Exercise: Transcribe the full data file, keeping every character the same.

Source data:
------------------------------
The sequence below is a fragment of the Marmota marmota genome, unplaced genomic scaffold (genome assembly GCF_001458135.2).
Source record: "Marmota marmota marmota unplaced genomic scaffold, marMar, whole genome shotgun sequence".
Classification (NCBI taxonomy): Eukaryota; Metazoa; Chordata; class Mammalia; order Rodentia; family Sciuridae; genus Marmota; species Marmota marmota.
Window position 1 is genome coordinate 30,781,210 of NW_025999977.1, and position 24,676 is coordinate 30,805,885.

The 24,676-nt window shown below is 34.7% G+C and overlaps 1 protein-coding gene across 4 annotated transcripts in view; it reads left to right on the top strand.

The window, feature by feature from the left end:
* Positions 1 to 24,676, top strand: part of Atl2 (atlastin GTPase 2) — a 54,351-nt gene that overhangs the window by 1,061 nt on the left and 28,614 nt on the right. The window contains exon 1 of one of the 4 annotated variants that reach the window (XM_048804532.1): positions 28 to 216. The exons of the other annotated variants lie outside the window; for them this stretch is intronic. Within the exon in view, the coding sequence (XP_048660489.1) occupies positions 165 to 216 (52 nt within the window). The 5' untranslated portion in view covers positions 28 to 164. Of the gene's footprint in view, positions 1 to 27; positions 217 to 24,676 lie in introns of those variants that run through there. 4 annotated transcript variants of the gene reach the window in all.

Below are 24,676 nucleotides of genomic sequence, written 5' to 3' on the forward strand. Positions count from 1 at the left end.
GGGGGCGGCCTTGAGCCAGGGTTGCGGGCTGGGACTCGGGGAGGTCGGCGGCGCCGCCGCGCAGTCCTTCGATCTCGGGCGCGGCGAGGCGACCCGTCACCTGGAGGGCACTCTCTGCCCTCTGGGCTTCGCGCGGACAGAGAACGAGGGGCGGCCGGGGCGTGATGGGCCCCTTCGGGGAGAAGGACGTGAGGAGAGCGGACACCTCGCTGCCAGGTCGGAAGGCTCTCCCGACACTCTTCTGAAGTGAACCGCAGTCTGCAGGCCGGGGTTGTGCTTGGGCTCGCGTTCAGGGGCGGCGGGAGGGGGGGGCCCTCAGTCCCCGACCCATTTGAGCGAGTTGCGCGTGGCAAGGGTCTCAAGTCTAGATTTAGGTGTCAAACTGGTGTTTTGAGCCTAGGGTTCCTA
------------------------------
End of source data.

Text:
The sequence below is a fragment of the Marmota marmota genome, unplaced genomic scaffold (genome assembly GCF_001458135.2).
Source record: "Marmota marmota marmota unplaced genomic scaffold, marMar, whole genome shotgun sequence".
Classification (NCBI taxonomy): Eukaryota; Metazoa; Chordata; class Mammalia; order Rodentia; family Sciuridae; genus Marmota; species Marmota marmota.
Window position 1 is genome coordinate 30,781,210 of NW_025999977.1, and position 24,676 is coordinate 30,805,885.

The 24,676-nt window shown below is 34.7% G+C and overlaps 1 protein-coding gene across 4 annotated transcripts in view; it reads left to right on the top strand.

The window, feature by feature from the left end:
* Positions 1 to 24,676, top strand: part of Atl2 (atlastin GTPase 2) — a 54,351-nt gene that overhangs the window by 1,061 nt on the left and 28,614 nt on the right. The window contains exon 1 of one of the 4 annotated variants that reach the window (XM_048804532.1): positions 28 to 216. The exons of the other annotated variants lie outside the window; for them this stretch is intronic. Within the exon in view, the coding sequence (XP_048660489.1) occupies positions 165 to 216 (52 nt within the window). The 5' untranslated portion in view covers positions 28 to 164. Of the gene's footprint in view, positions 1 to 27; positions 217 to 24,676 lie in introns of those variants that run through there. 4 annotated transcript variants of the gene reach the window in all.

Below are 24,676 nucleotides of genomic sequence, written 5' to 3' on the forward strand. Positions count from 1 at the left end.
GGGGGCGGCCTTGAGCCAGGGTTGCGGGCTGGGACTCGGGGAGGTCGGCGGCGCCGCCGCGCAGTCCTTCGATCTCGGGCGCGGCGAGGCGACCCGTCACCTGGAGGGCACTCTCTGCCCTCTGGGCTTCGCGCGGACAGAGAACGAGGGGCGGCCGGGGCGTGATGGGCCCCTTCGGGGAGAAGGACGTGAGGAGAGCGGACACCTCGCTGCCAGGTCGGAAGGCTCTCCCGACACTCTTCTGAAGTGAACCGCAGTCTGCAGGCCGGGGTTGTGCTTGGGCTCGCGTTCAGGGGCGGCGGGAGGGGGGGGCCCTCAGTCCCCGACCCATTTGAGCGAGTTGCGCGTGGCAAGGGTCTCAAGTCTAGATTTAGGTGTCAAACTGGTGTTTTGAGCCTAGGGTTCCTA